As long as our curricula continue to minimize the contributions of people of color, the achievement gap between Whites and non-Whites will persist.
It is said that preparing the youth for good citizenship and for living a productive life is a universally recognized purpose of private and public schools. Therefore, to answer the question, “Can the achievement gap be closed?” we need to examine objectively both the purpose and the history of our educational system.
Noted German philosopher Johann Fichte saw education as a “reliable and deliberate instrument for fashioning in a citizen a stable and infallible good will.” LesterWard, an American sociologist, considered education the “only available means of setting the progressive wheels of society in motion.” Justice Earl Warren saw education as “the very foundation of good citizenship.”
How can America promote good citizenship and instill in all its youth an infallible good will toward each other if its educational system continues to exclude the contributions of people of color from textbooks and school curricula? Most important, how can we close the achievement gap if our youth, especially our students of color, do not see successful men and women they can identify with in their textbooks or in their classrooms? Even though we tend to agree that a just, balanced and self-empowering education is needed for transmitting knowledge and for molding good citizenship, most of our institutions remain Eurocentric, and our curricula remain unaltered. The negative and lasting impact of such exclusive curricula on students of color, especially on Black students, is not difficult to imagine.
Let me share with the reader my own experiences in attending a predominantly White institution of higher education. I came to the United States in my late 20s as a member of the Ethiopian diplomatic corps. When I left my diplomatic post to reside in the United States, I realized that the education I had received in Ethiopia was adequate enough for working in and representing Ethiopia abroad but did not prepare me for life in America. Sensing that I had no marketable skills to make my transition, I decided to go to school and retool myself. I was driven not only to fit in and be gainfully employed, but also to contribute to the society I wanted to be a part of. Moreover, I envisioned that the education I sought would be challenging, exciting and more empowering. To my surprise, the excitement I expected began to fade away, giving rise to feelings of frustration, powerlessness and alienation. The textbooks I bought for my classes were full of pictures of people who did not look like me. Europeans and Euro-Americans had authored the socio-economic and political theories as well as the major philosophies I was expected to study. I began to be painfully aware of the absence of Asian, Latino/a, Native American, African-American, and African contributions in my textbooks and in the school curricula. Discovering that racial discrimination and stereotyping are facts of life in the United States and learning that only Europeans were capable of producing art, medicine, philosophy and social, economic and political theories was not only hard to swallow but also resulted in nagging questions about the education I had received in Ethiopia.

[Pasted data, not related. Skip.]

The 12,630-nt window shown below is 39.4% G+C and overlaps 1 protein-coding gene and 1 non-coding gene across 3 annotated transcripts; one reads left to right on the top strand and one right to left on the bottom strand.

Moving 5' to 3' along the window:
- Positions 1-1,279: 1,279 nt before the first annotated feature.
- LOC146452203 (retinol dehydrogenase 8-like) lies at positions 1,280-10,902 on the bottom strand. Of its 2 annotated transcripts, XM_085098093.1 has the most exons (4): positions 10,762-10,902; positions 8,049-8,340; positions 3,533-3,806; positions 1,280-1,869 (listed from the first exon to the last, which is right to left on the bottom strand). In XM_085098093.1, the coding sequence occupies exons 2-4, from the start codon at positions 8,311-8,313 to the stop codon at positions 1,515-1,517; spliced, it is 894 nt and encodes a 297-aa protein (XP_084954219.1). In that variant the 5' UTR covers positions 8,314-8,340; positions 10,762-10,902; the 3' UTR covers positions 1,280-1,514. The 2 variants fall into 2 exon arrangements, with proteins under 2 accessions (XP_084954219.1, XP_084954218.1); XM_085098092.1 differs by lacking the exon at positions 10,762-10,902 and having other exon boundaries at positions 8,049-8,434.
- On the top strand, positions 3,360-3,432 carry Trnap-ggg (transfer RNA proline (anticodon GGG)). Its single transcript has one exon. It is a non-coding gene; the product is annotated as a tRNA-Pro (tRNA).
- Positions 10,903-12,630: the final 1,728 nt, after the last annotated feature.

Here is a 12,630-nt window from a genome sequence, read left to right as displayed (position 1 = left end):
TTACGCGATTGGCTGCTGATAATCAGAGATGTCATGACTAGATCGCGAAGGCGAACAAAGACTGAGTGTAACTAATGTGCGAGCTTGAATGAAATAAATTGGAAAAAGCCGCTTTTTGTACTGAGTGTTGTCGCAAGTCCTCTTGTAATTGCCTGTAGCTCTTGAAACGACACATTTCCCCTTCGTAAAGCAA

Even though I questioned the relevance of pursuing my education in the prevailing environment, I knew that I couldn’t afford to drop out or abandon my dream. I remembered Mark Twain’s statement: “I have never let my schooling interfere with my education.” Determined not to let schooling interfere with my education, either, I developed a system to help me filter the information I was receiving from my classrooms and the media on a daily basis. I was thus able to take, expand and retain the knowledge I needed to survive and ignore the institutionalized rejection of the contributions of people of color and their invisibility in American education.
Rupert Costo captured my experience with textbooks when he said: “There is not one (American) Indian in the whole of this country that does not cringe in anguish and frustration because of these textbooks. There is not one Indian child who has not come home in shame and tears.”
As long as our textbooks, curricula and educators continue to deny or minimize the contributions of people of color, the achievement gap between Whites and non- Whites and the feelings of powerlessness and invisibility will continue to persist. Without inclusive curricula and pedagogical reform, our classrooms will continue to be places of frustration and alienation for most students of color, and the achievement gap will continue.
— Dr. Alem Asres is the director of College Diversity and Affirmative Action at Northeast Wisconsin Technical College.
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